A Portrait of One of the Few African-American Farmers in America


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A Portrait of One of the Few African-American Farmers in America

For his project ​"Stolen Land, Stolen Future"​, Michael Santiago spent time with one of the few African-Americans trying to make a living through farming.

All photos by Michael Santiago

In the 1920s, African-American farmers made up 14 percent of the agriculture industry in the United States. Today, they comprise less than 1 percent. Their reduced presence can be linked to racist lending policies, corporate farm buyouts, and migration to cities. But the 1 percent who stayed say they still battle with the consequences of this historical racism

For his project Stolen Land, Stolen Future, photographer Michael Santiago spent time with a man he calls Mr. McGill, one of the few African-Americans trying to make a living through farming. In the 1980s, McGill was running a large farm but lost it after being denied a government loan. He's spent the past 30 years trying to make a living by raising pigs on his father's property in rural California. His father has also lost property and land owing to discriminatory loan practices, but has been able to retain the five acres where McGill now lives.


I recently talked to Santiago about McGill's problems and what could be done to alleviate them.

VICE: Hey Michael, why did you decide you wanted to do this series around Mr. McGill?
Michael Santiago: When living in California, I noticed from walking around farmers' markets there were no black farmers. Once I went up to a security guard to ask if he knew any and he started laughing. I live in Syracuse and have tried to find more black farmers in this area but haven't. I wanted to photograph Mr. McGill to show him as just a normal person trying to get by.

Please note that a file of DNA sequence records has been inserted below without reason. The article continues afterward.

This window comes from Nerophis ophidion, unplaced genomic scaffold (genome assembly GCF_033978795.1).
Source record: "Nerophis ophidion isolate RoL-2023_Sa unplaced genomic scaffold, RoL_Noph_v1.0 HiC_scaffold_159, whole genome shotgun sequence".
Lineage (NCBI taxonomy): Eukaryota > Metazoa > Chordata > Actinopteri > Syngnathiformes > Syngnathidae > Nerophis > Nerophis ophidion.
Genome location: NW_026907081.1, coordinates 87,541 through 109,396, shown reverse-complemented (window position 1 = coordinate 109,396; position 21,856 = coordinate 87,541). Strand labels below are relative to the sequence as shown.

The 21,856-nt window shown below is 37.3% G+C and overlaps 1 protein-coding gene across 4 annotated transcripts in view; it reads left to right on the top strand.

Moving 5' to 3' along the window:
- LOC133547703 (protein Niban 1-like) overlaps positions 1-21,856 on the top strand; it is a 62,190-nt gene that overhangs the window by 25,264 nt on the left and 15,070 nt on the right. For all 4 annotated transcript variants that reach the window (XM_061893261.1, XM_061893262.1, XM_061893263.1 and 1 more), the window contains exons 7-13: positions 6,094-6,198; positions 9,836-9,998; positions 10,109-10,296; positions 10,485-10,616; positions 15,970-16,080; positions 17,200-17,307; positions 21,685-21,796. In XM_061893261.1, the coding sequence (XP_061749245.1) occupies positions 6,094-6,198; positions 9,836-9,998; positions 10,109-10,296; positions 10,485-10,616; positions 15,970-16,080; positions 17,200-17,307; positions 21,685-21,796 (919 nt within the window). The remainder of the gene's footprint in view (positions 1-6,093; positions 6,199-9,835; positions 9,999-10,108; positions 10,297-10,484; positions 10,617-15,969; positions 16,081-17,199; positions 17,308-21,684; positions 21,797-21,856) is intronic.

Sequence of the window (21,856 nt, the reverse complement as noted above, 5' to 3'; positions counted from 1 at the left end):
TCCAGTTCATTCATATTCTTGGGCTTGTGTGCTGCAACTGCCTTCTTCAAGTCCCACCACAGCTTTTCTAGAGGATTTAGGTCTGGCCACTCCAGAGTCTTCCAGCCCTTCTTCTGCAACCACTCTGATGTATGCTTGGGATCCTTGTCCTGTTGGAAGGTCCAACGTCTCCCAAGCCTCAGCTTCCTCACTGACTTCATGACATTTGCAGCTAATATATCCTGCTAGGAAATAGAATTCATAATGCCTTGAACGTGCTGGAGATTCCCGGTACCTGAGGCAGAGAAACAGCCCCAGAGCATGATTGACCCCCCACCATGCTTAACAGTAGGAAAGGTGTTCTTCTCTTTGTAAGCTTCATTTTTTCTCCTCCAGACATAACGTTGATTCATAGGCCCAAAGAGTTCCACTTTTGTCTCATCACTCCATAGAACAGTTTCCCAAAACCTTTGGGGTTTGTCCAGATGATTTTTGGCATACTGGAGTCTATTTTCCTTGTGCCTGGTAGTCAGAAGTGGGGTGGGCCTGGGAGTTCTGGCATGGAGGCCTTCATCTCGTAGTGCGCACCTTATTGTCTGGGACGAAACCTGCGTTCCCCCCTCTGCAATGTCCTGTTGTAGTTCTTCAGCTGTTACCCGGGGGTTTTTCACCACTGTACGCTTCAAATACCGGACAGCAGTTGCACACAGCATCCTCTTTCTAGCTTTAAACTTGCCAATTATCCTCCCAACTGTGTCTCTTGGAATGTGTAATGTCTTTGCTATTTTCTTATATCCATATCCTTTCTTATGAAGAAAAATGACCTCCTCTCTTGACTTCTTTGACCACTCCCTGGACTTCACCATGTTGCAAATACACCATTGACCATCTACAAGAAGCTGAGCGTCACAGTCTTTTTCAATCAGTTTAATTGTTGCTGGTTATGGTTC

How did you meet him?
I met him through an NGO called Farms to Grow. His story starts in the 80s, when he had a farm of 320 acres. He and his partner needed a loan to avoid going into foreclosure and the US Department of Agriculture denied them. After they were rejected, the person they were dealing with from the agency went and bought the property for a profit. Now he works on five acres of his father's land.

Can he make a living from farming now?
He still does other odd jobs at different ranches. His life is typical for a farmer. He wakes up at the crack of the dawn, gets up to feed the pigs, and do all the farm maintenance in the morning. Goes to other ranches in the early afternoon, then feeds the pigs again and is in bed by seven or eight o'clock at night. That is his day, seven days a week.

While discrimination may not be as blatant as it once was, a lot of farmers never recovered from racist dealings decades ago. What sort of action are people calling for to help?
More direct financial support for the farmers, and organizations to support them. Also, I think the way loans are given out should be restructured to help small farmers. A lot of time the criteria to get loans is based on the size of the farm. So Mr. McGill didn't get approved because his operation wasn't that big. He couldn't get a loan because his farm didn't look like the one that is down the road with extensive land and cattle.


Why do you think farmers like Mr. McGill keep doing this despite tough conditions?
He makes around $2,000 to $3,000 every six months from his pigs—so he's not doing this for profit. But it's what he loves to do. He is now 71 and has been doing this for 50 years. His pigs are important to him.

Interview by Laura Rodriguez Castro, follow her on Twitter.